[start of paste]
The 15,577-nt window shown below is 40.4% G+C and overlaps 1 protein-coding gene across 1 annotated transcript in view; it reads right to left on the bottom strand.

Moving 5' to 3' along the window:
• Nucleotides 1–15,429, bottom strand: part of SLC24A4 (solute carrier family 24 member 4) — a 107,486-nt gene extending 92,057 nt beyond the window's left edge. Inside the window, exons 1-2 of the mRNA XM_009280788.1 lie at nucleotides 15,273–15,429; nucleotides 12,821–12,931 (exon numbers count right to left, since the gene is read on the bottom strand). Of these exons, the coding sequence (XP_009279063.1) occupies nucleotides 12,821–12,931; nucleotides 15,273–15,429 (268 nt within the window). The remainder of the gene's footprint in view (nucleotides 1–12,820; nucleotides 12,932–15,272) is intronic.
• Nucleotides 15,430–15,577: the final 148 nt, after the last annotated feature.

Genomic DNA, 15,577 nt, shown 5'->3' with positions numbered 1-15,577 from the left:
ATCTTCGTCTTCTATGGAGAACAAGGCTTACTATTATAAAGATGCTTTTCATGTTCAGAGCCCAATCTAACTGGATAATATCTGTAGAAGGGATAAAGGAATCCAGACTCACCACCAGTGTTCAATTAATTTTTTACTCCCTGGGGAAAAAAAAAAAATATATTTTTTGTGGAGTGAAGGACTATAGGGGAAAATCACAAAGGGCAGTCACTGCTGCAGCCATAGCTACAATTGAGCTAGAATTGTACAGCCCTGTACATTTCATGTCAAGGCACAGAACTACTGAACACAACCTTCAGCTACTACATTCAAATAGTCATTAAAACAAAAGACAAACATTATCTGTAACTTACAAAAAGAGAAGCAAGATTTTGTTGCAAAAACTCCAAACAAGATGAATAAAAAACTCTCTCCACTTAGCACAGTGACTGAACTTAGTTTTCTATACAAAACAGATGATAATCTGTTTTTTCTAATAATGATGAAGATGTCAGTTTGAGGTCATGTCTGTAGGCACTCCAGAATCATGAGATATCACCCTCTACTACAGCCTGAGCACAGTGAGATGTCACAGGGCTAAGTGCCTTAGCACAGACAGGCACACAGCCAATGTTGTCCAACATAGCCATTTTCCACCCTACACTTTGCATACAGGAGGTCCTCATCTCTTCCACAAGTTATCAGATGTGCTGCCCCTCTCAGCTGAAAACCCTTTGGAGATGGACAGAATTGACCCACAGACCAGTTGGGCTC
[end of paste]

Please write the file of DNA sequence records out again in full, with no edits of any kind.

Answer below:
The 15,577-nt window shown below is 40.4% G+C and overlaps 1 protein-coding gene across 1 annotated transcript in view; it reads right to left on the bottom strand.

Moving 5' to 3' along the window:
• Nucleotides 1–15,429, bottom strand: part of SLC24A4 (solute carrier family 24 member 4) — a 107,486-nt gene extending 92,057 nt beyond the window's left edge. Inside the window, exons 1-2 of the mRNA XM_009280788.1 lie at nucleotides 15,273–15,429; nucleotides 12,821–12,931 (exon numbers count right to left, since the gene is read on the bottom strand). Of these exons, the coding sequence (XP_009279063.1) occupies nucleotides 12,821–12,931; nucleotides 15,273–15,429 (268 nt within the window). The remainder of the gene's footprint in view (nucleotides 1–12,820; nucleotides 12,932–15,272) is intronic.
• Nucleotides 15,430–15,577: the final 148 nt, after the last annotated feature.

Genomic DNA, 15,577 nt, shown 5'->3' with positions numbered 1-15,577 from the left:
ATCTTCGTCTTCTATGGAGAACAAGGCTTACTATTATAAAGATGCTTTTCATGTTCAGAGCCCAATCTAACTGGATAATATCTGTAGAAGGGATAAAGGAATCCAGACTCACCACCAGTGTTCAATTAATTTTTTACTCCCTGGGGAAAAAAAAAAAATATATTTTTTGTGGAGTGAAGGACTATAGGGGAAAATCACAAAGGGCAGTCACTGCTGCAGCCATAGCTACAATTGAGCTAGAATTGTACAGCCCTGTACATTTCATGTCAAGGCACAGAACTACTGAACACAACCTTCAGCTACTACATTCAAATAGTCATTAAAACAAAAGACAAACATTATCTGTAACTTACAAAAAGAGAAGCAAGATTTTGTTGCAAAAACTCCAAACAAGATGAATAAAAAACTCTCTCCACTTAGCACAGTGACTGAACTTAGTTTTCTATACAAAACAGATGATAATCTGTTTTTTCTAATAATGATGAAGATGTCAGTTTGAGGTCATGTCTGTAGGCACTCCAGAATCATGAGATATCACCCTCTACTACAGCCTGAGCACAGTGAGATGTCACAGGGCTAAGTGCCTTAGCACAGACAGGCACACAGCCAATGTTGTCCAACATAGCCATTTTCCACCCTACACTTTGCATACAGGAGGTCCTCATCTCTTCCACAAGTTATCAGATGTGCTGCCCCTCTCAGCTGAAAACCCTTTGGAGATGGACAGAATTGACCCACAGACCAGTTGGGCTC